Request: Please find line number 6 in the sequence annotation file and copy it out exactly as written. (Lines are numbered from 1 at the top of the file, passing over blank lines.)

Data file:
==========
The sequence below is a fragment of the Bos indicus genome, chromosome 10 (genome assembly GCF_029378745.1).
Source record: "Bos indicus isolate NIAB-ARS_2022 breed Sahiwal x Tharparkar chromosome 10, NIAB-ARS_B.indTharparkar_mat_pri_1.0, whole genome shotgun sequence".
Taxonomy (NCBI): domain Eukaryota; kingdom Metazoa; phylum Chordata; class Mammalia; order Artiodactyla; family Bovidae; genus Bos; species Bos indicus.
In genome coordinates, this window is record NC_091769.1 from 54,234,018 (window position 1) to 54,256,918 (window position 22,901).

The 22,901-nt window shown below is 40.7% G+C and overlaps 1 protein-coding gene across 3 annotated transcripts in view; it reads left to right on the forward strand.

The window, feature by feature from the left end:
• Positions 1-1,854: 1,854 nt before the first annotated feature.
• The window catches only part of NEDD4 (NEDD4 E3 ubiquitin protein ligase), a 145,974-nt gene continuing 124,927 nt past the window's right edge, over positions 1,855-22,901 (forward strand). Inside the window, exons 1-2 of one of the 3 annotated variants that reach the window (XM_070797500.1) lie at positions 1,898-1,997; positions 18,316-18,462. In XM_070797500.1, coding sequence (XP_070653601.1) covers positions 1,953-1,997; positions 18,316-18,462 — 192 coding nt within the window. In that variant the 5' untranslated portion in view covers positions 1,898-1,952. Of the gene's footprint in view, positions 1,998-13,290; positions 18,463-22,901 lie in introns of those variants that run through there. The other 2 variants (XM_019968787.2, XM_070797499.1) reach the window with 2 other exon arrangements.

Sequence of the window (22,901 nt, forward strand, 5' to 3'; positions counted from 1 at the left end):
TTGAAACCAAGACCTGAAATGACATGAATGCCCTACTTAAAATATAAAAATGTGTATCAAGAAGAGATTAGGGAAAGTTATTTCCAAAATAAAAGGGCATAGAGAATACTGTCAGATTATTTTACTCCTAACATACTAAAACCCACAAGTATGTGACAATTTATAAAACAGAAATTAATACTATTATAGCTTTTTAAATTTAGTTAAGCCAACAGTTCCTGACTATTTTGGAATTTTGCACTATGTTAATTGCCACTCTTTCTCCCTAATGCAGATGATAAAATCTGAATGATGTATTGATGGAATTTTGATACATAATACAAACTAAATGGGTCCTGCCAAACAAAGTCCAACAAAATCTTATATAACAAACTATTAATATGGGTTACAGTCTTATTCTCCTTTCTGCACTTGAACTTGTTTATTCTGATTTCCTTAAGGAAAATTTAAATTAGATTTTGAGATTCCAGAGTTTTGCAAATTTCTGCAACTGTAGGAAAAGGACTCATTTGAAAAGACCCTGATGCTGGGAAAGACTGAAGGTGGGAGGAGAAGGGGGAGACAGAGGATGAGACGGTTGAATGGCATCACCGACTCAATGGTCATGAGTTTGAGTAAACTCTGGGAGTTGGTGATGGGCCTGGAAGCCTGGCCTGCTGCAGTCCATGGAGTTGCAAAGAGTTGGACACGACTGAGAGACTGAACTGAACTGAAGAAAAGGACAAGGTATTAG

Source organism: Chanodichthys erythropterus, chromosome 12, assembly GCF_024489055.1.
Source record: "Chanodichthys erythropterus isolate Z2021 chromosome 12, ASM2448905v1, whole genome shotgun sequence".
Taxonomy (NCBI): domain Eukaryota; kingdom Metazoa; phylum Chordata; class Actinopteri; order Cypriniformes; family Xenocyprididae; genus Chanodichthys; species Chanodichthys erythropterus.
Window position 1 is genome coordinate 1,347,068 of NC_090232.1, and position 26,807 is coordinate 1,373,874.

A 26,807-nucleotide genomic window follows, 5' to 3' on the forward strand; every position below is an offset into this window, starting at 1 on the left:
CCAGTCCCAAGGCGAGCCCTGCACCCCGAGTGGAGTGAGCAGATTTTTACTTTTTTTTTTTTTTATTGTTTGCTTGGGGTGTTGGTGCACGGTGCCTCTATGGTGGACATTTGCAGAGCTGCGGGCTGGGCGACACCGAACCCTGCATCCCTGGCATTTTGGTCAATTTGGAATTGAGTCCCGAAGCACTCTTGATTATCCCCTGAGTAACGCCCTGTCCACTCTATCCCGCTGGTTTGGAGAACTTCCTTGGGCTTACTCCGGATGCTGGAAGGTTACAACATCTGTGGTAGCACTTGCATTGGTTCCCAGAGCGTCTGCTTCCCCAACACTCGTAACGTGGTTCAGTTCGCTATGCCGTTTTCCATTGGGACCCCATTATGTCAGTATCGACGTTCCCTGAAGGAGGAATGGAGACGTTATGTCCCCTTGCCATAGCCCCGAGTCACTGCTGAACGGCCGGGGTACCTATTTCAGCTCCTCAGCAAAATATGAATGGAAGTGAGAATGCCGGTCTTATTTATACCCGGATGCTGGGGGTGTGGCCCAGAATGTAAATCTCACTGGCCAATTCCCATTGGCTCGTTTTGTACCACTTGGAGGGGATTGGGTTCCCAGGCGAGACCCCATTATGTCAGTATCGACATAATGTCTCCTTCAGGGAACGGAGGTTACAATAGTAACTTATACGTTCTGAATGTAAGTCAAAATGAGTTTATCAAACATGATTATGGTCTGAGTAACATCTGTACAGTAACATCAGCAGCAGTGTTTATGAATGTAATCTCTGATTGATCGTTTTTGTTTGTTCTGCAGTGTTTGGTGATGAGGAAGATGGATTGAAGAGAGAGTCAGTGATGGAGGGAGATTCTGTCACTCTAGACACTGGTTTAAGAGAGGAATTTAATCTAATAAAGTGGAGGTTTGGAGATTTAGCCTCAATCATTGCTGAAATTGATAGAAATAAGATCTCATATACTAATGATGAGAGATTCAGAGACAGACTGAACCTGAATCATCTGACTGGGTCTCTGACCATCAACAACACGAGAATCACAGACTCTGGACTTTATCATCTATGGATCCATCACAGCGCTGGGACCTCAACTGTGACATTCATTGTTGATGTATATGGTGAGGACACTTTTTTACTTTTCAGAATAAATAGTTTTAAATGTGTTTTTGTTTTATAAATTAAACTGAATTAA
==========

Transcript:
The window, feature by feature from the left end: